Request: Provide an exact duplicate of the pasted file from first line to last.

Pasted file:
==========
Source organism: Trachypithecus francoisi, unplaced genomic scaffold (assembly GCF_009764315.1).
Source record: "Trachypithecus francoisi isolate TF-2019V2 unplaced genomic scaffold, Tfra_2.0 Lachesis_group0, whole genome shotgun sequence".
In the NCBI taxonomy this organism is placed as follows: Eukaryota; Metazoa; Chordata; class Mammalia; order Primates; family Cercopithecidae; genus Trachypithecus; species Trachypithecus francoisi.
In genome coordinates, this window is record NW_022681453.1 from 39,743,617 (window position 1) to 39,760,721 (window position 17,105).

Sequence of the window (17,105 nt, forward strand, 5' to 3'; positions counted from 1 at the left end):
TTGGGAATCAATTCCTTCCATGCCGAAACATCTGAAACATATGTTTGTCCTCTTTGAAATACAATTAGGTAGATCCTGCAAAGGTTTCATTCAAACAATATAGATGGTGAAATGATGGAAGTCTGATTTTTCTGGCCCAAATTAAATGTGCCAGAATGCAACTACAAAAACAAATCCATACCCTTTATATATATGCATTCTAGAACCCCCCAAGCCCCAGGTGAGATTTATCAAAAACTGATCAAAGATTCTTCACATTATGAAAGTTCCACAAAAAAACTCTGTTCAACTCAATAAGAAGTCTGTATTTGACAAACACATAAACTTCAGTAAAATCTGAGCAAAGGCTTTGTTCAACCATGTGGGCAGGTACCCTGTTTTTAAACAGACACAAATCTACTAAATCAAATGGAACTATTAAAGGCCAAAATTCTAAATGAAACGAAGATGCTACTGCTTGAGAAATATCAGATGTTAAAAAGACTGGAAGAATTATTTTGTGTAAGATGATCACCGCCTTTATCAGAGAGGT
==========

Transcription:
Source organism: Trachypithecus francoisi, unplaced genomic scaffold (assembly GCF_009764315.1).
Source record: "Trachypithecus francoisi isolate TF-2019V2 unplaced genomic scaffold, Tfra_2.0 Lachesis_group0, whole genome shotgun sequence".
In the NCBI taxonomy this organism is placed as follows: Eukaryota; Metazoa; Chordata; class Mammalia; order Primates; family Cercopithecidae; genus Trachypithecus; species Trachypithecus francoisi.
In genome coordinates, this window is record NW_022681453.1 from 39,743,617 (window position 1) to 39,760,721 (window position 17,105).

Sequence of the window (17,105 nt, forward strand, 5' to 3'; positions counted from 1 at the left end):
TTGGGAATCAATTCCTTCCATGCCGAAACATCTGAAACATATGTTTGTCCTCTTTGAAATACAATTAGGTAGATCCTGCAAAGGTTTCATTCAAACAATATAGATGGTGAAATGATGGAAGTCTGATTTTTCTGGCCCAAATTAAATGTGCCAGAATGCAACTACAAAAACAAATCCATACCCTTTATATATATGCATTCTAGAACCCCCCAAGCCCCAGGTGAGATTTATCAAAAACTGATCAAAGATTCTTCACATTATGAAAGTTCCACAAAAAAACTCTGTTCAACTCAATAAGAAGTCTGTATTTGACAAACACATAAACTTCAGTAAAATCTGAGCAAAGGCTTTGTTCAACCATGTGGGCAGGTACCCTGTTTTTAAACAGACACAAATCTACTAAATCAAATGGAACTATTAAAGGCCAAAATTCTAAATGAAACGAAGATGCTACTGCTTGAGAAATATCAGATGTTAAAAAGACTGGAAGAATTATTTTGTGTAAGATGATCACCGCCTTTATCAGAGAGGT